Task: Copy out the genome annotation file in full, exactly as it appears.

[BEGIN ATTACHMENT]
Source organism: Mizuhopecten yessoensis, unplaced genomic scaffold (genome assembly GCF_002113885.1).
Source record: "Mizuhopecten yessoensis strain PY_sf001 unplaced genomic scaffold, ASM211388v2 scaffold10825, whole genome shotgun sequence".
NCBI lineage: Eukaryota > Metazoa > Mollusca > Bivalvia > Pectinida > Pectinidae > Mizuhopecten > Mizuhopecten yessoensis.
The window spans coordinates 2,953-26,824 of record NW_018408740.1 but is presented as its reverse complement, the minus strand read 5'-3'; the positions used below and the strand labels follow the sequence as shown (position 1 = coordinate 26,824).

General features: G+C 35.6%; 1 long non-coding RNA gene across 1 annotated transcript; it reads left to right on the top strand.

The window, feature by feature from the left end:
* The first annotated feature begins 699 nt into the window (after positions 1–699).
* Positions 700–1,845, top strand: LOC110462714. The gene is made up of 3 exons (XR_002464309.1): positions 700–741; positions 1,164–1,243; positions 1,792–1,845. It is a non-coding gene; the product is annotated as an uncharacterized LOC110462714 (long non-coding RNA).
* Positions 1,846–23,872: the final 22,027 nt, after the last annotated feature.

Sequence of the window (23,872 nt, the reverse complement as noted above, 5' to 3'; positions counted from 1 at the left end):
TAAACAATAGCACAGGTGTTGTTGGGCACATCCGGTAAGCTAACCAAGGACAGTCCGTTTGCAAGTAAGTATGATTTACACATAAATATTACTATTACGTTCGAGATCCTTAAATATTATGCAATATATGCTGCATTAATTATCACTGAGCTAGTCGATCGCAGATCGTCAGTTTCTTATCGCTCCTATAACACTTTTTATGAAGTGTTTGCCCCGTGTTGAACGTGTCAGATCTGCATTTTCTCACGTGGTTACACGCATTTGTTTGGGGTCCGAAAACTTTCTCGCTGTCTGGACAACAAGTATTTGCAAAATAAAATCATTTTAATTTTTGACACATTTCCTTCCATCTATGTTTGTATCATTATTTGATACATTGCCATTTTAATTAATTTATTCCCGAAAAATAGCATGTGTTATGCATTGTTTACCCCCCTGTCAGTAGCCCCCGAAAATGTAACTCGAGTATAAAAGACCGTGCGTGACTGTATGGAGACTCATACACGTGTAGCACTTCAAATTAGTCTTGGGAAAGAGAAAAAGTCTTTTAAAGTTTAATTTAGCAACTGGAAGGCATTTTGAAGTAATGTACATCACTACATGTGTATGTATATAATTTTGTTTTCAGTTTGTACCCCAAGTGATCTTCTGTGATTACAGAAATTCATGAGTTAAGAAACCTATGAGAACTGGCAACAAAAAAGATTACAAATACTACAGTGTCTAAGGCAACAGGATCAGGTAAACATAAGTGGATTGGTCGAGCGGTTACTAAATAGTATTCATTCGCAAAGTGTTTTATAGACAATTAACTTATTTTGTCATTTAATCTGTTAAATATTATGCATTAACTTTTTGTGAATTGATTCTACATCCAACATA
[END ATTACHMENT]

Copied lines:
Source organism: Mizuhopecten yessoensis, unplaced genomic scaffold (genome assembly GCF_002113885.1).
Source record: "Mizuhopecten yessoensis strain PY_sf001 unplaced genomic scaffold, ASM211388v2 scaffold10825, whole genome shotgun sequence".
NCBI lineage: Eukaryota > Metazoa > Mollusca > Bivalvia > Pectinida > Pectinidae > Mizuhopecten > Mizuhopecten yessoensis.
The window spans coordinates 2,953-26,824 of record NW_018408740.1 but is presented as its reverse complement, the minus strand read 5'-3'; the positions used below and the strand labels follow the sequence as shown (position 1 = coordinate 26,824).

General features: G+C 35.6%; 1 long non-coding RNA gene across 1 annotated transcript; it reads left to right on the top strand.

The window, feature by feature from the left end:
* The first annotated feature begins 699 nt into the window (after positions 1–699).
* Positions 700–1,845, top strand: LOC110462714. The gene is made up of 3 exons (XR_002464309.1): positions 700–741; positions 1,164–1,243; positions 1,792–1,845. It is a non-coding gene; the product is annotated as an uncharacterized LOC110462714 (long non-coding RNA).
* Positions 1,846–23,872: the final 22,027 nt, after the last annotated feature.

Sequence of the window (23,872 nt, the reverse complement as noted above, 5' to 3'; positions counted from 1 at the left end):
TAAACAATAGCACAGGTGTTGTTGGGCACATCCGGTAAGCTAACCAAGGACAGTCCGTTTGCAAGTAAGTATGATTTACACATAAATATTACTATTACGTTCGAGATCCTTAAATATTATGCAATATATGCTGCATTAATTATCACTGAGCTAGTCGATCGCAGATCGTCAGTTTCTTATCGCTCCTATAACACTTTTTATGAAGTGTTTGCCCCGTGTTGAACGTGTCAGATCTGCATTTTCTCACGTGGTTACACGCATTTGTTTGGGGTCCGAAAACTTTCTCGCTGTCTGGACAACAAGTATTTGCAAAATAAAATCATTTTAATTTTTGACACATTTCCTTCCATCTATGTTTGTATCATTATTTGATACATTGCCATTTTAATTAATTTATTCCCGAAAAATAGCATGTGTTATGCATTGTTTACCCCCCTGTCAGTAGCCCCCGAAAATGTAACTCGAGTATAAAAGACCGTGCGTGACTGTATGGAGACTCATACACGTGTAGCACTTCAAATTAGTCTTGGGAAAGAGAAAAAGTCTTTTAAAGTTTAATTTAGCAACTGGAAGGCATTTTGAAGTAATGTACATCACTACATGTGTATGTATATAATTTTGTTTTCAGTTTGTACCCCAAGTGATCTTCTGTGATTACAGAAATTCATGAGTTAAGAAACCTATGAGAACTGGCAACAAAAAAGATTACAAATACTACAGTGTCTAAGGCAACAGGATCAGGTAAACATAAGTGGATTGGTCGAGCGGTTACTAAATAGTATTCATTCGCAAAGTGTTTTATAGACAATTAACTTATTTTGTCATTTAATCTGTTAAATATTATGCATTAACTTTTTGTGAATTGATTCTACATCCAACATA